Q:

What is routine decision making?

A:

Quick Answer

Routine decision making is a system or process used to make decisions that are consistent or lacking in involvement. Decisions that people make on a daily basis and that require little research or time investment are often considered routine.

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Full Answer

In a business, decisions to purchase new inventory when supplies run low is relatively routine since it is something the company does often and is necessary for operations. In contrast, a major investment in a new building or asset is normally not routine, since it is irregular and highly involved. The more a person knows about a particular domain or topic, the more likely it is for repetitive decisions to become routine.

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  • Q:

    What is Greek Rationalism?

    A:

    Greek rationalism deals with trying to understand the world using logic and observation. While non-Greek contemporaries had similar ideas, Greek philosophy formed the basis for Western rationalism. Greek rationalist philosophy is still taught.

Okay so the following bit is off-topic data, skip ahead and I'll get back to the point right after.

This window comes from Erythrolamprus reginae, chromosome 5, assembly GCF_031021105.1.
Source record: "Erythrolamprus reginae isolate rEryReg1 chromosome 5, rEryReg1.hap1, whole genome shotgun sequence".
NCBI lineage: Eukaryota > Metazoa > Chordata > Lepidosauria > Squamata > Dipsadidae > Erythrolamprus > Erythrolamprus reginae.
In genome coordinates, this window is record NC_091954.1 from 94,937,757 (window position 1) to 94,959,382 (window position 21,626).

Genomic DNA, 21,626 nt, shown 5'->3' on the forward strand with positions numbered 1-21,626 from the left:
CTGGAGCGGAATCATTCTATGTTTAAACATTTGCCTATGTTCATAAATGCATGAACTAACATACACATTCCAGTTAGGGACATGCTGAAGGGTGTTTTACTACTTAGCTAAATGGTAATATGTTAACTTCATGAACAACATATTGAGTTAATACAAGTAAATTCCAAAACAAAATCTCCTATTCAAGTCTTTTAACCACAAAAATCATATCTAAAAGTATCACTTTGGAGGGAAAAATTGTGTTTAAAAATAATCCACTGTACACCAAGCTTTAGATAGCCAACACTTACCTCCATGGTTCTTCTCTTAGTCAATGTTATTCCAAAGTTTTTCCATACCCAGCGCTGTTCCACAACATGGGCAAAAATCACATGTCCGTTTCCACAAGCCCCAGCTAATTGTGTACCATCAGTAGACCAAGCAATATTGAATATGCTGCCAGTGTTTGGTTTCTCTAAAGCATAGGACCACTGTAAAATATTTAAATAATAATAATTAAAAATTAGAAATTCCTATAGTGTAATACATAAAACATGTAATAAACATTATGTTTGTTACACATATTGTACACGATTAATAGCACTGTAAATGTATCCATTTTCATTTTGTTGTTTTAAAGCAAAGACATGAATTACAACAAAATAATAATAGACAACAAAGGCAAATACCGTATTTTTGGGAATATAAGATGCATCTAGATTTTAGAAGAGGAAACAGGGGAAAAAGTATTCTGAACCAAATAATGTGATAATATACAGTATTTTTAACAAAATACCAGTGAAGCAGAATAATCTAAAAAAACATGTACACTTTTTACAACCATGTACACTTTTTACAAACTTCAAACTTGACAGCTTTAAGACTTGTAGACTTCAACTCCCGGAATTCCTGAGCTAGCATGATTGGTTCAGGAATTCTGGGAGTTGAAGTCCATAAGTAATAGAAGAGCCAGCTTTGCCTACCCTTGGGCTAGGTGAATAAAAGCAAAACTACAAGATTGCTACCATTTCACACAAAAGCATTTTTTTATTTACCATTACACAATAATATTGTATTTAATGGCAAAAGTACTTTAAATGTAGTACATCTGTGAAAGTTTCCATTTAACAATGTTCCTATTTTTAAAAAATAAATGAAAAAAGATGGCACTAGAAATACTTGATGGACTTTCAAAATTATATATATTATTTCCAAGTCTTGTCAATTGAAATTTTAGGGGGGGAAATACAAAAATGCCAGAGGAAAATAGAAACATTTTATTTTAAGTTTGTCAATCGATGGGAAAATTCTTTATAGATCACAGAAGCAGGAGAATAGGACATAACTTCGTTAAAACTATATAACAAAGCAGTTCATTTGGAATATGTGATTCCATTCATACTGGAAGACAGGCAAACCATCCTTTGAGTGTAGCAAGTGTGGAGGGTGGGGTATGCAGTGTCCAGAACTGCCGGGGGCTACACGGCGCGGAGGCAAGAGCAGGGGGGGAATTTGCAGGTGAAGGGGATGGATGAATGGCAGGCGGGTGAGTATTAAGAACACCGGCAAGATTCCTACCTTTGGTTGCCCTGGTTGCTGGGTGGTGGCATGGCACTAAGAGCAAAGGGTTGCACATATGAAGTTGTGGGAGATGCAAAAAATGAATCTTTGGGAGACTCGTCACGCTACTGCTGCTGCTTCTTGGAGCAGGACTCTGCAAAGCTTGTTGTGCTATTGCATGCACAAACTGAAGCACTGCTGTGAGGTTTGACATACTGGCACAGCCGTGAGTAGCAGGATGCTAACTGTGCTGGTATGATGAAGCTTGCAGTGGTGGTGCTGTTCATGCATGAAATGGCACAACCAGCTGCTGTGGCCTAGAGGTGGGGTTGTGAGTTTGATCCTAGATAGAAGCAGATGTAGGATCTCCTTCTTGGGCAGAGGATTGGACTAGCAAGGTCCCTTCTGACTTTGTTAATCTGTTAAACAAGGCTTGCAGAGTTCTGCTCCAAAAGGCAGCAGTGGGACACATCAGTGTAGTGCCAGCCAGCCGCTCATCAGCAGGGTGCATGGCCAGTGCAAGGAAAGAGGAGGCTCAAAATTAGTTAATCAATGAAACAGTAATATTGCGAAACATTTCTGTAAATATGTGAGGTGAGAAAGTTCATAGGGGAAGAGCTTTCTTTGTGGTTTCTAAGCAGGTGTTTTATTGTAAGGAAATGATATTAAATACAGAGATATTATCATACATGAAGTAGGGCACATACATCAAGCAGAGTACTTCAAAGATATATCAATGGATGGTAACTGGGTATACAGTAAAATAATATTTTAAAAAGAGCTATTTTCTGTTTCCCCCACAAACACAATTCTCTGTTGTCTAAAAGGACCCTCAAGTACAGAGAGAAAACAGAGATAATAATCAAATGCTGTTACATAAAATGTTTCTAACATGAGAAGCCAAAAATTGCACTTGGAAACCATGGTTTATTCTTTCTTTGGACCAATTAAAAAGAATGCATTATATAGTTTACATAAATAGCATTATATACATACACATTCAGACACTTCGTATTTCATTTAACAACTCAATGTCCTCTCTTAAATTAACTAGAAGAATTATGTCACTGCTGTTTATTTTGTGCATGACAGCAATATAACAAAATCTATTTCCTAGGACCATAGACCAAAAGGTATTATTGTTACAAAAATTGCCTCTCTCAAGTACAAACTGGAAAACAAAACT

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  • Q:

    Which of the following is an example of false cause and effect?

    A:

    One example of false cause and effect is using the scientific observation that increased temperature correlates with increased pressure to make the assumption that temperature causes pressure. Another example is observing that the speed of a windmill is faster when the wind is faster and assuming that the windmill is the cause of the faster wind.

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  • Q:

    What are examples of unsound and invalid arguments?

    A:

    An example of an invalid argument is: "All ceilings are attached to walls. All doors are attached to walls. Therefore, all doors are ceilings." An example of a valid but unsound argument is: "All dogs are green. Anything that is green is a fish. Therefore, all dogs are fish."

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  • Q:

    What is an example of illogical reasoning?

    A:

    One of the most common examples of illogical reasoning is the straw man argument, which often entails either isolating a particular part of an argument before then presenting it as an entirely individual or separate position, or using a very early form of a theory to support a case while ignoring the fully developed theory itself (attacking Darwinism using only Darwin's work as a source for example, ignores all the progress made since, so is not valid). Finding a source that offers an extreme view or unrealistic account of a position, then treating it as fact, is also a straw man argument

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